On the drive up to Seattle a few weeks ago, Cindy and Sarah Dopp and I were playing with ChaCha and wondering how they make money. Around here we all go “What’s your business model” right away… and then snicker.
So I think I might just have figured it out. Do it for free for a bit with your VC money and show how it works. Then, sell “Enterprise ChaCha” or something like it, to a big institution. (I was looking at Indiana University‘s page about it.) You’d sell the structure and the setup, and the institution creates its own number (and password or validation system) and pools its own experts. So, sell it to Exxon or something for its corporate librarians and geologists. Or to the military, obviously. Here is the military’s answer to its perpetual search for AI. “Human assisted search”.
Anyway, this could also work for disaster relief, because it’s ideal for situations that change very rapidly. I was looking at Jon’s empty wiki and thinking, well aside from all the problems with the whole idea of that, which I won’t go into, might a Twitter feed be better? I thought of myself on the 2nd floor of the Astrodome after Katrina, gathering and putting out information that was extremely up to date, and how quickly things changed on the ground. Would I want a wiki for it? (I tried. It is hopeless without a core of people already trained to use one and to work together with one.) Maybe I wouldn’t want one. Maybe a feed would be better. Page back through the “2nd floor astrodome” Twitter feed and see what’s up. Combine many different channels of all the people at various stations in the Astrodome and you’d know who says what is true, right in the moment.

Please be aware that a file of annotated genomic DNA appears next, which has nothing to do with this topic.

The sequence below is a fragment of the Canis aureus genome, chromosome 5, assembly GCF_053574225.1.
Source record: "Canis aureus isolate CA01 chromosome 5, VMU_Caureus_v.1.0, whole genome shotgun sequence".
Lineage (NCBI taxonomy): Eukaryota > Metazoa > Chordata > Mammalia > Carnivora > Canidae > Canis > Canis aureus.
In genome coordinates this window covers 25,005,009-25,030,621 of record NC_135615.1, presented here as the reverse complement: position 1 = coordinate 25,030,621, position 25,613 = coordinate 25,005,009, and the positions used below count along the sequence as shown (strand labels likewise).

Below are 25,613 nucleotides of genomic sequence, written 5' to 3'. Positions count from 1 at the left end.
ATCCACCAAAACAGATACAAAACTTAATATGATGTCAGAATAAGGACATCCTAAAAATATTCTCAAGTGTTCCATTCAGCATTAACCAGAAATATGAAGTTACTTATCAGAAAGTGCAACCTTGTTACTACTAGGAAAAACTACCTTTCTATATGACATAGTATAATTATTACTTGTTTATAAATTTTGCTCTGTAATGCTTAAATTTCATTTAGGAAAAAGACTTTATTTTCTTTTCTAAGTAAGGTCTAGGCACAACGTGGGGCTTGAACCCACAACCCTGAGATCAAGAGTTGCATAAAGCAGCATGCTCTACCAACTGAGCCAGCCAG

But even better — a private setup for a ChaCha-like thing. You get 100 people together to monitor and answer questions and you would have an instant backup, fit for the general of an army. Or fit for a reporter on the ground in a rough situation. I think of how I combed google news all day long for the Back to Iraq guy back in like 2003 and emailed him updates on whatever was going on or being bombed in the area near him. How much better, if he could have called a phone number like ChaCha’s, and tapped into a network of people like me. Someone would have texted him back the information he wanted within minutes. And if there were sort of a combination of Ning and ChaCha, you’d be able to set up your own information broker network and invite people to join it.
The Red Cross should be using this (okay, maybe in 20 years if they can get it together that fast). But, I offer the idea up to whatever nonprofits or disaster relief workers can use it.Related posts: